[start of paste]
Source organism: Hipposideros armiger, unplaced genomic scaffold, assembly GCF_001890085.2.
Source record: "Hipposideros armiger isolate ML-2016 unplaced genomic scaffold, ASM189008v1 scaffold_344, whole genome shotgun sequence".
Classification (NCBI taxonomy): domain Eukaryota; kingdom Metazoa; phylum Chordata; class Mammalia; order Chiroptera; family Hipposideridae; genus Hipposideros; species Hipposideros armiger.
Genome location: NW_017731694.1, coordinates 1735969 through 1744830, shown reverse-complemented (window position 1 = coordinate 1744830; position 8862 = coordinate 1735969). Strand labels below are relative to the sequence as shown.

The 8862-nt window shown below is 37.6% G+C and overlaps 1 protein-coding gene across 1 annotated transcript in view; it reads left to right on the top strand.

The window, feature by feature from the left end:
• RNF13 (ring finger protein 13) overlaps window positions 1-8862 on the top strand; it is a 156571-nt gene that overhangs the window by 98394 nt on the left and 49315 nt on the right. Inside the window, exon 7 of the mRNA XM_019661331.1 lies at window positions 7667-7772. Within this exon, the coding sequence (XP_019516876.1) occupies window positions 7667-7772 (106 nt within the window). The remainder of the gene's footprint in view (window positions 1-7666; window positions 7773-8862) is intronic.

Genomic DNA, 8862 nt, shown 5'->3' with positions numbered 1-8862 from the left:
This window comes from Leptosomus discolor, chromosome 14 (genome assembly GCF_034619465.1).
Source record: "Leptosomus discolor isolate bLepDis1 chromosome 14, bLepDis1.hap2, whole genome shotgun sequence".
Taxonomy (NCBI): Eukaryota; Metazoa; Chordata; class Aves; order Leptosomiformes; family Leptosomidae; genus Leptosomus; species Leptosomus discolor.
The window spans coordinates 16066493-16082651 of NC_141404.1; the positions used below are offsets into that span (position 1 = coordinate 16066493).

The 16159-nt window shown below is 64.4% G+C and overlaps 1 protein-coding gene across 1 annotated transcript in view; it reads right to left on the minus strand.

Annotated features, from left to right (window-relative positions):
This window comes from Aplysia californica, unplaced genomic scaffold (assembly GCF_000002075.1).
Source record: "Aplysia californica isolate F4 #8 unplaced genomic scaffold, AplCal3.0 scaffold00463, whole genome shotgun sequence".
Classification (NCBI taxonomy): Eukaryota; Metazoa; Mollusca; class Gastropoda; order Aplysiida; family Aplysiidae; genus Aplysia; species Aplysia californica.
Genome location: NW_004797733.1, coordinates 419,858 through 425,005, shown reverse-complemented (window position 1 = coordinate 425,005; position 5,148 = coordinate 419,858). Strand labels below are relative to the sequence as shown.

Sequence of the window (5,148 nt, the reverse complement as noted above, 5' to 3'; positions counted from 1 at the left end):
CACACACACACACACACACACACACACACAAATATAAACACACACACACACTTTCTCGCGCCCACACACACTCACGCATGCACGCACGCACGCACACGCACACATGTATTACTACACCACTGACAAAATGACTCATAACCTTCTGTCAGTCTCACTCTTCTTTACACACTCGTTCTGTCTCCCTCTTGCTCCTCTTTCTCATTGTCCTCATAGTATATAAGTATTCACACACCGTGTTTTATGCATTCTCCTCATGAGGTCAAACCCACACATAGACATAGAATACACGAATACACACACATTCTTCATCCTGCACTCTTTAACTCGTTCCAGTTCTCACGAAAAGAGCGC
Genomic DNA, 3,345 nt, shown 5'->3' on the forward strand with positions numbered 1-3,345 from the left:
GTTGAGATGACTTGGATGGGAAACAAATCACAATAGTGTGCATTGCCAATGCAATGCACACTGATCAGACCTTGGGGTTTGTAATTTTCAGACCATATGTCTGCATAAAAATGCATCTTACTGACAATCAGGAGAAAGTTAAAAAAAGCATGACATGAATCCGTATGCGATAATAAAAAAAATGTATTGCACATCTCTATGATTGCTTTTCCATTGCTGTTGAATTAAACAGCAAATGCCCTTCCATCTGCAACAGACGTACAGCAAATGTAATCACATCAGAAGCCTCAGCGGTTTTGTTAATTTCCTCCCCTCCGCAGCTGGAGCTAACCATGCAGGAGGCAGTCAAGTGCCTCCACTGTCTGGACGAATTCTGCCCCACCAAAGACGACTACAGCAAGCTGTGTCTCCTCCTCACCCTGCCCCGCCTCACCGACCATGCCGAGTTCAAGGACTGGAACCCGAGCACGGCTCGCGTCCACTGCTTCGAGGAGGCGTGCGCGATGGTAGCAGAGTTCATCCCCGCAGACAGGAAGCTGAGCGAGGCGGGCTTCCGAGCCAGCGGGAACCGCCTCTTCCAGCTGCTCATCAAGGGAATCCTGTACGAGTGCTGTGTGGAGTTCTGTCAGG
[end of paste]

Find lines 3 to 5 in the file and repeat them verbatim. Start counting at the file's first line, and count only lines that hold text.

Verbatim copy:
Classification (NCBI taxonomy): domain Eukaryota; kingdom Metazoa; phylum Chordata; class Mammalia; order Chiroptera; family Hipposideridae; genus Hipposideros; species Hipposideros armiger.
Genome location: NW_017731694.1, coordinates 1735969 through 1744830, shown reverse-complemented (window position 1 = coordinate 1744830; position 8862 = coordinate 1735969). Strand labels below are relative to the sequence as shown.

The 8862-nt window shown below is 37.6% G+C and overlaps 1 protein-coding gene across 1 annotated transcript in view; it reads left to right on the top strand.